But spending money in support of motorists who just want to avoid speeding restrictions demonstrates how wayward Liberty as an organisation have become...
With the smoking ban coming into effect on Sunday, there have been renewed articles in the press about smoker's civil liberties being infringed (there are even articles suggesting our cultural heritage and artistic expression will be damaged - (it seems any madcap idea will do to protect this dirty habit - smokers are getting increasingly desperate)). If they wasn't so serious it would be funny...
Those who think speed cameras and smoking bans infringe civil liberties are the sort of people who are giving the Human Rights Act a bad name. These sorts of cases are more about boosting lawyers and lobbyist's pay than about boosting civil liberties. What IS crystal clear, is that the rights of non-smokers to go where they like and breath cleaner air have most definitely been improved - liberties are not a one way street - every action has an opposite...etc. Thankfully Liberty have not taken up the smokers case yet but after supporting speeding drivers, who knows what bandwagon they will choose next.
Motorists are a powerful lobby and those who whip up a popularist campaign against speed cameras get a great deal of favourable press, so indeed do the smokers lobby (backed by the profits of tobacconists).
Liberty is a small organisation with around 9,000 members (about the same as the BNP). It probably thought to itself, here is a cause that will increase our profile and membership - lets get drivers on our side. This really is a cheap unprincipled thing to do, as the motives of those involved were nothing to do with protecting their right to silence and everything to do with their right to break the speed limit (infringing the rights of vulnerable pedestrians, cyclists and any other road user). Wongablog has a nice post about what he thinks of it all.
He argues if you want to drive faster - then campaign for higher speed limits not against their enforcement.
The arguments I have heard against speed cameras usually run something like this;
1. Speed Cameras do not reduce the overall accident rate (and some claim they even increase it).
The idea is that the driver's attention is distracted by speed cameras and that monitoring speed levels distracts your attention from safe driving, causing stop-go driving, heavy braking etc which in turn causes extra hazards for other drivers as cars speed up in areas without cameras etc.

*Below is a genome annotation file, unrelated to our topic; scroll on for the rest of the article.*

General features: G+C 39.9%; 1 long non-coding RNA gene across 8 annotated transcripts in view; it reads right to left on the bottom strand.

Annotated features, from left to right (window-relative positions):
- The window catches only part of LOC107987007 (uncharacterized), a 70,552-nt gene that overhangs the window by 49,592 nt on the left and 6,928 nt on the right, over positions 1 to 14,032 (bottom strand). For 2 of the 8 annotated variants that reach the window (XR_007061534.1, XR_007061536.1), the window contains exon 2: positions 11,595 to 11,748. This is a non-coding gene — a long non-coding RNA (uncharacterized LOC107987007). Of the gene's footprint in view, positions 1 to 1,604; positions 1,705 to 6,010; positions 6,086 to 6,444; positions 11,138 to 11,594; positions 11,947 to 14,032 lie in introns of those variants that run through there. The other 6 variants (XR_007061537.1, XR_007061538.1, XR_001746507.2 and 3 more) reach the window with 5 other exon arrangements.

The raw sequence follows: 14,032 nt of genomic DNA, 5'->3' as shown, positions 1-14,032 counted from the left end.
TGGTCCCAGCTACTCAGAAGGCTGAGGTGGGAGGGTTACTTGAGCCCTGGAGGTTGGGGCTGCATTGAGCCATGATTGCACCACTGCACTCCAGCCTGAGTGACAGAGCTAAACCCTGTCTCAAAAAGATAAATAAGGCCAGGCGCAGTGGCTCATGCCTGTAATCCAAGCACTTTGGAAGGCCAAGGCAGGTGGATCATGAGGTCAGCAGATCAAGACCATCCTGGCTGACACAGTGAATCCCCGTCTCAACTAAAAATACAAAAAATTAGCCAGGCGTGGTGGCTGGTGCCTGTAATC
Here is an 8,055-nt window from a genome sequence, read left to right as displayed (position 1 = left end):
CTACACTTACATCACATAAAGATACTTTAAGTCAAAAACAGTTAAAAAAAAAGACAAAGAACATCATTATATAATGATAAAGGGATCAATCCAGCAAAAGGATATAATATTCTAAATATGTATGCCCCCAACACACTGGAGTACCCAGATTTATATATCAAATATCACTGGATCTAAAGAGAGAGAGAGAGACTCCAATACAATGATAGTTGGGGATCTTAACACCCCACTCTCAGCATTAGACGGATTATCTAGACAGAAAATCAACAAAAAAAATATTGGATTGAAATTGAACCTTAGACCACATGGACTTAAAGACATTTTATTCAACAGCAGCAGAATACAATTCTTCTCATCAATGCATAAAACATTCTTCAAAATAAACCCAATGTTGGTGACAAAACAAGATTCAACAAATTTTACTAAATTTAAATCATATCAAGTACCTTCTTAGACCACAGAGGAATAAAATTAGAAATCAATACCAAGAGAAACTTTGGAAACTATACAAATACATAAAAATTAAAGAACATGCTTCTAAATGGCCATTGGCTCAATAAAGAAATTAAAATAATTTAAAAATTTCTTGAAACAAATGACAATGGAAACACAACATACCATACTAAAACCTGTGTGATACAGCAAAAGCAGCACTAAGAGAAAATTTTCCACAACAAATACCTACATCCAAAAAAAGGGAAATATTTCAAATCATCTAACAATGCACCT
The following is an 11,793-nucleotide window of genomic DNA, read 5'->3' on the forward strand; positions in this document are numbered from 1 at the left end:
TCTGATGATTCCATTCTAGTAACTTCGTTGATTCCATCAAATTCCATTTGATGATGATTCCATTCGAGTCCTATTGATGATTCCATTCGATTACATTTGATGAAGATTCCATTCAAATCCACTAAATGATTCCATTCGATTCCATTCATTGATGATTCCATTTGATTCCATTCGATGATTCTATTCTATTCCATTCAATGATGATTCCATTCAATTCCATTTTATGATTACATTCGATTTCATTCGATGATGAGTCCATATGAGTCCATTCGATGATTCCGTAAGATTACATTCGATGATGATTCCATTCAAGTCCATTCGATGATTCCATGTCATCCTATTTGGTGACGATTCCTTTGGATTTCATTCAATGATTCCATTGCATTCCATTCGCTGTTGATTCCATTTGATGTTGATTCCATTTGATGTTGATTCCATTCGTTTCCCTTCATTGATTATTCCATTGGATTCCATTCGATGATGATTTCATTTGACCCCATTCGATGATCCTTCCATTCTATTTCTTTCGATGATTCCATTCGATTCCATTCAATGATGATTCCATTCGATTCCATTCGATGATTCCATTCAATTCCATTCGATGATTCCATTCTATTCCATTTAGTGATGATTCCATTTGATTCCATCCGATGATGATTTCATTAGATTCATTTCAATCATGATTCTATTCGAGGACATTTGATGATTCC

This really is a spurious argument. Indeed this anti-social, dangerous culture does have to be changed - but abolishing speed cameras is not the answer - this is more an argument against enforcing speed restrictions than cameras themselves. Cameras are fair because unlike people they do not discriminate. Apparently the police are more likely to let off with a caution white, middle class people and attractive females - what a surprise eh! The evidence suggests that speed cameras DO reduce accident rates - which is not surprising when you think about it - what would you prefer, a poor driver driving slow or fast?
2. Speed cameras are just about raising revenue.
Even if this were true and it isn't, isn't it fair to fine people who break the law? Why is it that breaking the speed limit is so defended. No other form of law breaking is defended like this. It is hardly rocket science to figure out that driving faster than speed limits will result in more fatalities.
3. Finally speed cameras infringe our civil rights.
Please, give me strength. The right to silence is in danger because people don't want to pay their speeding fines - this really is an abuse of our sensibilities and courts. Those people in countries that really do have civil rights problems must be thinking we have gone completely mad to even suggest something like this.
I am sure there are other arguments, but these are the main ones as far as I can see and I really find the whole thing laughable. What it boils down to is that middle class white people preferred the old system because it meant they could speed without having to pay fines - that is it, end of story.